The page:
Black and White Portraits on Film

Shot in film by Cat Thrasher Photography.

Cat Thrasher dusted off her Hasselblad, loaded the scroll of black and white film and started taking studio portraits that showcase the unique beauty and and utter humanity of her subjects.  Cat’s subtle and keen eye, her instant intimacy and grace, and her technical mastery of light, allow for portraits that capture moments, expressions, and the essence of those who are lucky enough to work with her.

These photographs reminded me of my years living in NYC, the Mud Club, the raw art photography of Nan Goldin and Robert Mapplethorpe.  All evoking the vivid portraits by Steichen years before.   I’ve curated a selection of black and white portraits here.  Many of the photos that follow are of my heroes, or are taken by my aesthetic heroes.  They are not Hollywood studio glamour shots, rather, they are shots that shine a light into the subject and reveal something of their essence.

Here is the gallery of photos inspired by Cat’s gorgeous portraits.


Edie Sedgewick.

Jim Morrison.

Louise Bourgois by Robert Mapplethorpe.  I remember reading of her exasperation when somebody remarked on the phallic shape of the sculpture she holds.  She was outraged!

Neil Jordan, one of my favorite directors. By Dr. Fragelis Fragiadakis.

Katharine Hepburn by Cecil B. DeMille.  One of my namesakes.  Another was Kate in Taming of the Shrew.  True.

Diane Lane.  A hero since A Walk on the Moon.

My friend, Carlo.

Juliette Binoche.  A hero since The Unbearable Lightness of Being by Milan Kundera.  Another hero.

Viggo Mortgensen.  Again, A Walk on the Moon.  Dreamy.

Dustin Hoffman.  One of the greats.

An iconic image of an extraordinary woman.  Anne Bancroft.

Samuel Beckett

Beckett by Avedon.  I love Beckett and had to great privilege to hang out with his company at the Edinburgh Fringe Festival. His troupe came into the performance space at the Richard DeMarco Gallery right after my company performed.  It was the band of brothers he found on death row when they did a production of Waiting for Godot.  The few who were released joined Beckett and Billy Whitelaw to form his company.   He bequeathed the rights to his plays to this group.

Bill T. Jones

Bill T. Jones by Joan Savio.  Truly one of my heroes.  I’ll never forget his production of Still Here at BAM.  I expected the performance to be about Death.  But it was about Life.  Fifteen minutes into the show, a tall, elegant man stood up in the center of the audience and said, “Hold!  Hold!”  The dancers halted, confused.  “The music is a little bit off.  Excuse me, All. We’ll start again at the beginning.”  And they did.

At the end, the audience rose as one and floated out of the theater and down the street, into to subway.  No one seemed to speak.  We had been transformed.

Steve Buscemi by Murray Mitchell.

David Lynch.  Love his work and miss it.  From Eraser Head to Blue Velvet, to Mulholland Drive and Twin Peaks.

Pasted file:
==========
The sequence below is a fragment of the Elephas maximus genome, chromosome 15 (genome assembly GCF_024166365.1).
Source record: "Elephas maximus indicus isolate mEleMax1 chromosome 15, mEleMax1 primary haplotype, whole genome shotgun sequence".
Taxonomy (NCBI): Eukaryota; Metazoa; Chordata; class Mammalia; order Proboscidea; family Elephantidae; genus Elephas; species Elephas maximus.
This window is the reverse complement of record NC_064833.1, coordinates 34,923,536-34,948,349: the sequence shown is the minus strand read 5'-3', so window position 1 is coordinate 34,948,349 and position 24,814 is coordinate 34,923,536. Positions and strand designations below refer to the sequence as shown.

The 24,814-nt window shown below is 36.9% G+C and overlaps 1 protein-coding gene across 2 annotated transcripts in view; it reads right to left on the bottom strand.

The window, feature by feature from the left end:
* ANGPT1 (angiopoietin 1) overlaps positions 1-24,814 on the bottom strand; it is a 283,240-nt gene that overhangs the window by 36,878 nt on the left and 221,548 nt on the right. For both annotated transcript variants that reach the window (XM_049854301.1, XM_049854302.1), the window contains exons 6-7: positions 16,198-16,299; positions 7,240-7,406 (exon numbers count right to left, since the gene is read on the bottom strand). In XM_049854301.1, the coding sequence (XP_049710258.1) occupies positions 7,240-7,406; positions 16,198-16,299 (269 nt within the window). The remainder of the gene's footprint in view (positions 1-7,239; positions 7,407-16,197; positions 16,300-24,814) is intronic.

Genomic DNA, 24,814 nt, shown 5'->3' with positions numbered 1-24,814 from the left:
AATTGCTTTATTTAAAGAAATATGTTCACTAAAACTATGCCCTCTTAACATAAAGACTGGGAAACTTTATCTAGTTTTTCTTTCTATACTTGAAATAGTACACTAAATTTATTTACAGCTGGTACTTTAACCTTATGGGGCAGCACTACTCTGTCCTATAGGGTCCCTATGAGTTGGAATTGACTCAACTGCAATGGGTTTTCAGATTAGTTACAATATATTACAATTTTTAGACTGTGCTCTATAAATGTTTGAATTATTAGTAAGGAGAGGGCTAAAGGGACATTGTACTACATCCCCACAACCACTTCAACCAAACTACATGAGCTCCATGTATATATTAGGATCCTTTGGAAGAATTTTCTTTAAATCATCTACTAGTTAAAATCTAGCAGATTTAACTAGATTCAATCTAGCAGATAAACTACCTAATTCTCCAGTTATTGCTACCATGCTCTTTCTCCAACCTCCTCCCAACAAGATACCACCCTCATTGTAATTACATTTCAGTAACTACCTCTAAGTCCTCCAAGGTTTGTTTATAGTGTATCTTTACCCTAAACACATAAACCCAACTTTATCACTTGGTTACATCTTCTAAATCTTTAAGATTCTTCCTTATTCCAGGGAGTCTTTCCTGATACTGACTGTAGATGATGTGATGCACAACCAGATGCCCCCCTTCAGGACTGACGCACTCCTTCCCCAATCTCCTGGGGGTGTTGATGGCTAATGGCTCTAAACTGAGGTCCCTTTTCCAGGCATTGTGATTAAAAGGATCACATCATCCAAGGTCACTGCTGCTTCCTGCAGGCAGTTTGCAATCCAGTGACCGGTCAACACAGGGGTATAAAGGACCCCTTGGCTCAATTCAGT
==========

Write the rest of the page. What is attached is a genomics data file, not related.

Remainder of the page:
Debby Harry by Mapplethorpe.

Doris Dorrie.  Her film, Nobody Loves Me, is my absolute favorite film.

Garbo by Steichen.

A young Gerard Depardieu.

Gordon Parks by Toni Parks.

Isabella Rossellini.By Marc Apers.  Look at her.  Extraordinary.

Marilyn Monroe.

Marlon Brando.  What can I say?

Johnny Depp by Mary Ellen Mark.

Grace Jones by Mapplethorpe.  Slave to the rhythm…

Marilyn Monroe.

Jeff Bridges

Jeff Bridges by Mary Ellen Mark.  The Dude abides…my father and brother saw The Big Lebowski in Orange County, CA, where the film is set.  Nobody in the audience thought it was a comedy, but them.

Maya Angelou.  I just listened to her read one of her books on tape.  Her voice!

Maya Angelou

Miranda Richardson.  My favorite actress.  Dance with a Stranger.

Patti Smith by Mapplethorpe.

Robert Frank.  A wonderful photo of the great photographer.

Robert Mapplethorpe, self portrait. Whimsey and élan.

Sally Mann’s “Immediate Family.”

Wim Wenders.  The man, himself.  The creator of Wings of Desire, a film that planted the circus, hope, love, and the beauty of human imperfection deep within me.

And now, I add Sam Shepard.  When I saw his production of Fool for Love at the old Circle Rep on 7th Avenue with Kathy Baker and Ed Harris, i knew this was my creative home.  Years later, when the theater was tossing old checks, I found and kept one made out to Sam Shepard…

And this is a Black and White photo by Jen Fariello, I happen to love.  A portrait of me.  Thank you, Jen!

– Kate

On Redbud you can find:

Black and White Portrait on Film by Cat Thrasher Photography

Cat Thrasher Photography

Jen Fariello Photography

C. Borgman Photography

Earthdarling Portraits

And here are their sites:

Cat Thrasher Photography

Jen Fariello Photography

C. Borgman Photography

Earthdarling Portraits


You may also like

Leave a comment